Fermat's principle


by pi-r8
Tags: fermat, principle
pi-r8
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#1
Dec4-05, 03:52 PM
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I don't understand this idea. My terxtbook says that Fermat's principle is that light travels by the path that takes the least amount of time. Does that mean that light will go in crazy, curved paths if those are faster? How does it "know" which path will be the fastest?

For example, let's say I'm shining a flashlight towards a block of some medium with a really high index of refraction, so light traveling in this medium goes really slowly. If light is going in a straight line from the flashlight to a point directly behind the medium, it's going to take a long time to get there. On the other hand, if it follows a curved path up and over the medium, then down behind it, the total time would be much less. Is that what happens?
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NewScientist
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#2
Dec4-05, 03:59 PM
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Your understanding of his principle is flawed somewhat, read on Wikipedia or anywhere else to see why!
Danger
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Dec4-05, 04:01 PM
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This isn't one of my areas, so I'll just give a brief response.
Light does not 'travel' through a refractive medium. When a photon enters the medium, it's absorbed by an atom. A new photon is then emitted, which usually matches the original. That new photon then gets absorbed by another atom, and so on and so on...

robphy
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Dec4-05, 04:23 PM
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Fermat's principle


Here is a good starting point:
http://www.eftaylor.com/leastaction.html
http://www.eftaylor.com/quantum.html
pi-r8
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#5
Dec4-05, 04:28 PM
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The wikipedia entry on Fermat's principle isn't particularly helpful... just the same old stuff about how you can use it to derive snell's law (which I had to do as a homework problem this year).
pi-r8
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#6
Dec4-05, 04:31 PM
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robphy- I know about the principle of least action. What I don't understand is the actual, physical meaning of Fermat's principle. Even if, as Danger said, photons are constantly absorbed and emitted, rather than just traveling straight through, I don't understand why light would take the shortest time path, rather than a straight path.
NewScientist
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#7
Dec4-05, 04:33 PM
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Quote Quote by Wikipedia!!
The modern, full version of Fermat's Principle states that the optical path length must be extremal, which means that it can be either minimal, maximal or a point of inflection (a saddle point). Minima occur most often, for instance the angle of refraction a wave takes when passing into a different medium or the path light has when reflected off of a planar mirror. Maxima occur in gravitational lensing. A point of inflection describes the path light takes when it is reflected off of an elliptical mirrored surface.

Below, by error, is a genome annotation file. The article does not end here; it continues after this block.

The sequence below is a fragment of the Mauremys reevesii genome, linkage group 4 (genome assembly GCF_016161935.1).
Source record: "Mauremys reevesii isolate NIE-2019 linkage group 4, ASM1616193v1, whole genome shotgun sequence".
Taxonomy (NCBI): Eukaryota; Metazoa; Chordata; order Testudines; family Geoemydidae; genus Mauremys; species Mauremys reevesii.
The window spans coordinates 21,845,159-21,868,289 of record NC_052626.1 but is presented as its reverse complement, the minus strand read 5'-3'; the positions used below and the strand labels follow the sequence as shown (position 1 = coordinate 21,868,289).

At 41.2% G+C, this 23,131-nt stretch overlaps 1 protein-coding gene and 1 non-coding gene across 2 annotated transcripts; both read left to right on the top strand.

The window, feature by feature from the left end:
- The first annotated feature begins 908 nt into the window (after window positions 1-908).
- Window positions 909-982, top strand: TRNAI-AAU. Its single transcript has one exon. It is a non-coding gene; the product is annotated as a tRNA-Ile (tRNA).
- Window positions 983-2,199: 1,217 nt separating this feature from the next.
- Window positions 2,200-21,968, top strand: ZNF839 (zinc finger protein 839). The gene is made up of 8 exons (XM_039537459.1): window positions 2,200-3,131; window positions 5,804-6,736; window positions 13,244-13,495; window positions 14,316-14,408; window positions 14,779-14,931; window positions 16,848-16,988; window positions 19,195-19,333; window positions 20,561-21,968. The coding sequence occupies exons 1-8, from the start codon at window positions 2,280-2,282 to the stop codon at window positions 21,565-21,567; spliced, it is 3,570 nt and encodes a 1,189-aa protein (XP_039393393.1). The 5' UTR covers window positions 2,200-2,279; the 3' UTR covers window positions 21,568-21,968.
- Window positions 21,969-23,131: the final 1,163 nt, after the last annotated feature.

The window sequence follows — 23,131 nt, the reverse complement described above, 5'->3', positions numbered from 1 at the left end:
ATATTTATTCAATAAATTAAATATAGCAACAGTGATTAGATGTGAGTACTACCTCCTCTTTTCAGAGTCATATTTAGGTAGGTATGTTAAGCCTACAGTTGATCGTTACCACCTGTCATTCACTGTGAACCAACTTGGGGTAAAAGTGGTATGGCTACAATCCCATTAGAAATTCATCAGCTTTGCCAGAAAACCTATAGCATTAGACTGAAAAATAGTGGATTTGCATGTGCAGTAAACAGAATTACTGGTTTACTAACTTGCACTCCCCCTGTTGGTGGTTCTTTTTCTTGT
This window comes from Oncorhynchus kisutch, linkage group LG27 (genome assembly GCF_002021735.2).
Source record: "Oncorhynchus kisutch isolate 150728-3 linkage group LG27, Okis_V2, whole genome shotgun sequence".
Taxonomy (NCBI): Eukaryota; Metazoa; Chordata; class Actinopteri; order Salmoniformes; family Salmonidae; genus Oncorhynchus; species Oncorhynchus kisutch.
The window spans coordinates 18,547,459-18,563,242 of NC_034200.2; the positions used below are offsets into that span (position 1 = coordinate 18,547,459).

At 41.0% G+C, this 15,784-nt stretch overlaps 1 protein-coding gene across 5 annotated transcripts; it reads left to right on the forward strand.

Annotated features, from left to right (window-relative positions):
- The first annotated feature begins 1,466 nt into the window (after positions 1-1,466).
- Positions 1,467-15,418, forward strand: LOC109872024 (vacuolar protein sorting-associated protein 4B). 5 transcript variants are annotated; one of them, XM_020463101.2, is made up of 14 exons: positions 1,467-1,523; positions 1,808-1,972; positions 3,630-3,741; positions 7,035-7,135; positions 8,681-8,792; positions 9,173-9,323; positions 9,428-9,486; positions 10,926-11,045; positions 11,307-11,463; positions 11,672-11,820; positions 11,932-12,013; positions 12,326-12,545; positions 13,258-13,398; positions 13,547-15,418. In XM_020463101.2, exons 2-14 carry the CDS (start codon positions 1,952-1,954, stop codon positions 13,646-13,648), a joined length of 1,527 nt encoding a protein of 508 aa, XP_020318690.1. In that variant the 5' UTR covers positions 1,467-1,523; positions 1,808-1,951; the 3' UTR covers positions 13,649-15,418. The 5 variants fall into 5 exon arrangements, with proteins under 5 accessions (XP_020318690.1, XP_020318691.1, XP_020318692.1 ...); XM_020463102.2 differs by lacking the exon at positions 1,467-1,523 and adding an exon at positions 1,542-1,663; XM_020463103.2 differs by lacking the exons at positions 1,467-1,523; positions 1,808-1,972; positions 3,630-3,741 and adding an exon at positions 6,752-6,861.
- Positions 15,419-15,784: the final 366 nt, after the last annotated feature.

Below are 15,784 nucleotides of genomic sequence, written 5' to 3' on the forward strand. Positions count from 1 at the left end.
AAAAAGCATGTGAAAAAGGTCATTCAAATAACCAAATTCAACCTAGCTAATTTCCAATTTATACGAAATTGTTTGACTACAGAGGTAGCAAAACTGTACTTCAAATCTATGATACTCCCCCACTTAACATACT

Hope that helps
pi-r8
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#8
Dec4-05, 04:40 PM
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um... not really. How does that explain my example of the flashlight and the block? In real life the light goes straight through the block... but the minimum path would be to go around the block, and the maximum path would be infinitely long. I dunno what the point of inflection path would be though... is that it?
robphy
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Dec4-05, 10:21 PM
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Quote Quote by pi-r8
robphy- I know about the principle of least action. What I don't understand is the actual, physical meaning of Fermat's principle. Even if, as Danger said, photons are constantly absorbed and emitted, rather than just traveling straight through, I don't understand why light would take the shortest time path, rather than a straight path.
The thing you have to remember about the Fermat Principle or the Principle of Stationary Action is that the extrema/stationary-points are local.... meaning you have to nudge the path a little bit and compare it to that original path... then nudge it again etc... I believe that if you try to work out your curve-around-the-medium path, it won't be a locally-stationary path.

Although the E.F. Taylor articles are good, the best thing to read is probably the lecture on Least Action in the Feynman Lectures... or Feynman's [little] QED book.

Why does light take the stationary time path?
Of course, one answer is philosophical... That's just what nature does [in this formulation of the physics].
If you want something more constructive, realize that, in the neighborhood of the classical path, there is not as much cancellation of phases [i.e. destructive interference] as compared with that of the other, non-classical paths.


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